Anti-virus vendor Kaspersky Lab said that 15 million new forms of malware will have been detected by the end of this year up from just two million in 2007.
IBM said data from its 3,700 managed security services customers worldwide showed that the number of security events rose from 1.8 billion to 2.5 billion per day over the past four months alone.
And security firm F-Secure said the level of malware detections trebled over the year to equal the total amount accumulated over the previous 21 years.
“It would be no surprise if the cyber-crime business [in 2008] was worth not less than US$100bn, said Kaspersky Lab chief executive Eugene Kaspersky. “Unfortunately, the anti-malware industry is in a panic. It has finally recognised that it needs to invest more in technology.”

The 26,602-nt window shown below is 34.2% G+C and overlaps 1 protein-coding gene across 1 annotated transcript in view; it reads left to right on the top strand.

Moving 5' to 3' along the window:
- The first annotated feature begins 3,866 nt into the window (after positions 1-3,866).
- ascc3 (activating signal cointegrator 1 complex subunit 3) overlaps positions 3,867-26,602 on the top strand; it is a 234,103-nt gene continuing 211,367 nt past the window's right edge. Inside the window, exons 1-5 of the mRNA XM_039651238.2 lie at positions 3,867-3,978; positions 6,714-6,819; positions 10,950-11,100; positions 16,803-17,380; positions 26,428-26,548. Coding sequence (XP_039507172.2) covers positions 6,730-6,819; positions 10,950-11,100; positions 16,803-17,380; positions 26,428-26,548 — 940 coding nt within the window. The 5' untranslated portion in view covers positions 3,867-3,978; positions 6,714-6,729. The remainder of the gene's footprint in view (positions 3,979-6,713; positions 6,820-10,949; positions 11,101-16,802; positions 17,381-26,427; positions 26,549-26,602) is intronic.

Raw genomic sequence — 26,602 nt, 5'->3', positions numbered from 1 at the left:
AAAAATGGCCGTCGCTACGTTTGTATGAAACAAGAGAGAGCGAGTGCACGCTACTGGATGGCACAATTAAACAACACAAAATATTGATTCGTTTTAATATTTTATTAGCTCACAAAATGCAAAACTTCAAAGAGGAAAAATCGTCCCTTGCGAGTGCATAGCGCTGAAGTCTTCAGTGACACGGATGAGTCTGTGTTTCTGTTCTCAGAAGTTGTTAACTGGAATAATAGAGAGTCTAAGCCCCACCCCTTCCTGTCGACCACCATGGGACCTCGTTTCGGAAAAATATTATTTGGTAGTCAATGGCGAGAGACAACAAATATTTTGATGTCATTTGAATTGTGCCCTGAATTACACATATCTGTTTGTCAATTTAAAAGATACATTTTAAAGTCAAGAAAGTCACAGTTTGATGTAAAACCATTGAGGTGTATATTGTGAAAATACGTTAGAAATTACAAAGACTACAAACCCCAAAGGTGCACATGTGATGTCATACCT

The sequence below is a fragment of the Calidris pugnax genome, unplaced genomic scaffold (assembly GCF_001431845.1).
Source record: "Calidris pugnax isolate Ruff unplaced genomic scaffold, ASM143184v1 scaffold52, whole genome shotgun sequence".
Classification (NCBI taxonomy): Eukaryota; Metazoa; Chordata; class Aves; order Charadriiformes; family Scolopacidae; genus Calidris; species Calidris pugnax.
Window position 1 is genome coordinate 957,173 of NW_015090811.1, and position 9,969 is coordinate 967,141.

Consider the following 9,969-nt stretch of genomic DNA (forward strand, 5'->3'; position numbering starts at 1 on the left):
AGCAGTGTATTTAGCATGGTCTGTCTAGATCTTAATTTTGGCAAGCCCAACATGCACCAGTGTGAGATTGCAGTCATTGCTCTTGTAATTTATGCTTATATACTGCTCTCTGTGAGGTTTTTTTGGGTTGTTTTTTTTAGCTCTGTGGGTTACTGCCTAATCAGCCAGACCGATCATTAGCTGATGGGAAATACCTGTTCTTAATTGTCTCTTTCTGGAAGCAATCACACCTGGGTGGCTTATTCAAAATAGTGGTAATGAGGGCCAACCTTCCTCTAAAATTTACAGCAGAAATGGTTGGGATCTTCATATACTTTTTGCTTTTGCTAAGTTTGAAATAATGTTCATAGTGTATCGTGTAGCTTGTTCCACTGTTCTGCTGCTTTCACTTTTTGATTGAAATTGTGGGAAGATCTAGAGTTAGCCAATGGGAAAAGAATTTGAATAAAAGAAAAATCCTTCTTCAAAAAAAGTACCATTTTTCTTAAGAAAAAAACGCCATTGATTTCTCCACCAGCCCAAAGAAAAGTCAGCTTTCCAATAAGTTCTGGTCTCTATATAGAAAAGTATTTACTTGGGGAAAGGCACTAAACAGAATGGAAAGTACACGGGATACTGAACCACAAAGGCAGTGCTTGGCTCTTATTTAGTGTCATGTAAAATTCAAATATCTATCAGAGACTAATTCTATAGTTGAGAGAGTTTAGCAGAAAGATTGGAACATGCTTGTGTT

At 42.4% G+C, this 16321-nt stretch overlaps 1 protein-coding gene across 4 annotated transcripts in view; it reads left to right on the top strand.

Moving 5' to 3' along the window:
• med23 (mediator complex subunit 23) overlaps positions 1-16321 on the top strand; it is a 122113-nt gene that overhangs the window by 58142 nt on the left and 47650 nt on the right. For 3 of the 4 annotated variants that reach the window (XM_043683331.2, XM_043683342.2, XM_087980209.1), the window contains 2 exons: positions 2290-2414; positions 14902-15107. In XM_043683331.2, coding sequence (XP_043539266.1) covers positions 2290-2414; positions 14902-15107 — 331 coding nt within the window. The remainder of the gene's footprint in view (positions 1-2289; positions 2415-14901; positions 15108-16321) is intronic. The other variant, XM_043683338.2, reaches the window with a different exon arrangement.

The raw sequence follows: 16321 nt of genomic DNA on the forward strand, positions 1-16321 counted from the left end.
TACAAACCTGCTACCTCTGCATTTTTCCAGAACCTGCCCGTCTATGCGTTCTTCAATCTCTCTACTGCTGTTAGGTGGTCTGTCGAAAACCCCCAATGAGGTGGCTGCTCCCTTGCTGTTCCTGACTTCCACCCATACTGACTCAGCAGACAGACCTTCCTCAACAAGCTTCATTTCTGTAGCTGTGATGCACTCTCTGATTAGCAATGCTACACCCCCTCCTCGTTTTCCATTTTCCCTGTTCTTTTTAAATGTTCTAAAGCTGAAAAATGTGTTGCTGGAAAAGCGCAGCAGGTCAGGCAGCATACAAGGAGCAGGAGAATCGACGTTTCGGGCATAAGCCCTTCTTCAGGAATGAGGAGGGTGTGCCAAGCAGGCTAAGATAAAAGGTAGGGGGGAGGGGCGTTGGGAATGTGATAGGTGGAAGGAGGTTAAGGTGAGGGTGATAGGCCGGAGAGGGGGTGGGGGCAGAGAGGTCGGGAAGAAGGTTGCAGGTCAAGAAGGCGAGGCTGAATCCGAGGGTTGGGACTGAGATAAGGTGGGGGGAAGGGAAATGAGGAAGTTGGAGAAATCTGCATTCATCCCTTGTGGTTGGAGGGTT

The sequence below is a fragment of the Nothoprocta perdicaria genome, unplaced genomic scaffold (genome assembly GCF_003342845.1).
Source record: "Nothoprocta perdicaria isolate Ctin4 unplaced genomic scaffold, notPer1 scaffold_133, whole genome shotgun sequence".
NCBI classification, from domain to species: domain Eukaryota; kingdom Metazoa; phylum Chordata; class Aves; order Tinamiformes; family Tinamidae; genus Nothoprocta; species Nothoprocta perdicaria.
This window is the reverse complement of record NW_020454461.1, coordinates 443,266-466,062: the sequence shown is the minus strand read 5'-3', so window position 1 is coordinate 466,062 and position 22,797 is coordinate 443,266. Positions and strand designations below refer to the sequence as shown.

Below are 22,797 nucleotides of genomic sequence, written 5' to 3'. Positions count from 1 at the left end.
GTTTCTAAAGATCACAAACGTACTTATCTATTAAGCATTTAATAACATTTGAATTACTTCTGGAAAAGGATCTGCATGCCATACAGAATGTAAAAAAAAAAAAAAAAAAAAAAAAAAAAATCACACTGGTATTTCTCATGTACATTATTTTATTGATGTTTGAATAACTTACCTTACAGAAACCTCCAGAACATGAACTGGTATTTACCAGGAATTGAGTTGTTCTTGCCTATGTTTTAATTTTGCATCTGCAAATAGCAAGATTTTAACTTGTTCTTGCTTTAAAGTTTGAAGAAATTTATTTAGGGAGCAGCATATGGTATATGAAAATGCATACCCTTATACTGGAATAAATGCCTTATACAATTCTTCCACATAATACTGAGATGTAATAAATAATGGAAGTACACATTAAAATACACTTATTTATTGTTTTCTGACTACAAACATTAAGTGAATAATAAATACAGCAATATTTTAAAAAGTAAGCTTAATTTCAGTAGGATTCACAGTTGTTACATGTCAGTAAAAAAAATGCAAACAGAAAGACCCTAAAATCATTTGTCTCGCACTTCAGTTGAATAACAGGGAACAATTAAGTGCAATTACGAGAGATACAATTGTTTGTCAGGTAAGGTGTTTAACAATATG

Kaspersky estimated that there are “tens of thousands of people in the cyber-crime business”, and that security vendors are engaging in technical espionage and battling with each other to recruit the best engineers to keep up.
Mikko Hyppönen, chief research officer at F-Secure, said online crime is now more prevalent and more professional than ever before, and put the blame on the inability of national and international authorities to catch, prosecute and sentence computer criminals.
“The bottom line is that too few of the perpetrators of internet crime are either caught or punished,” he said. “If no action is taken it sends the message to these criminals that internet crime is an easy way to make a lot of money and they will never be caught or punished.”
Computer threats becoming more sophisticated
By Computing staff on Dec 11, 2008 3:19AM
The scale and sophistication of IT security threats increased at an unprecedented rate during 2008, according to a series of end-of-year research studies published last week.
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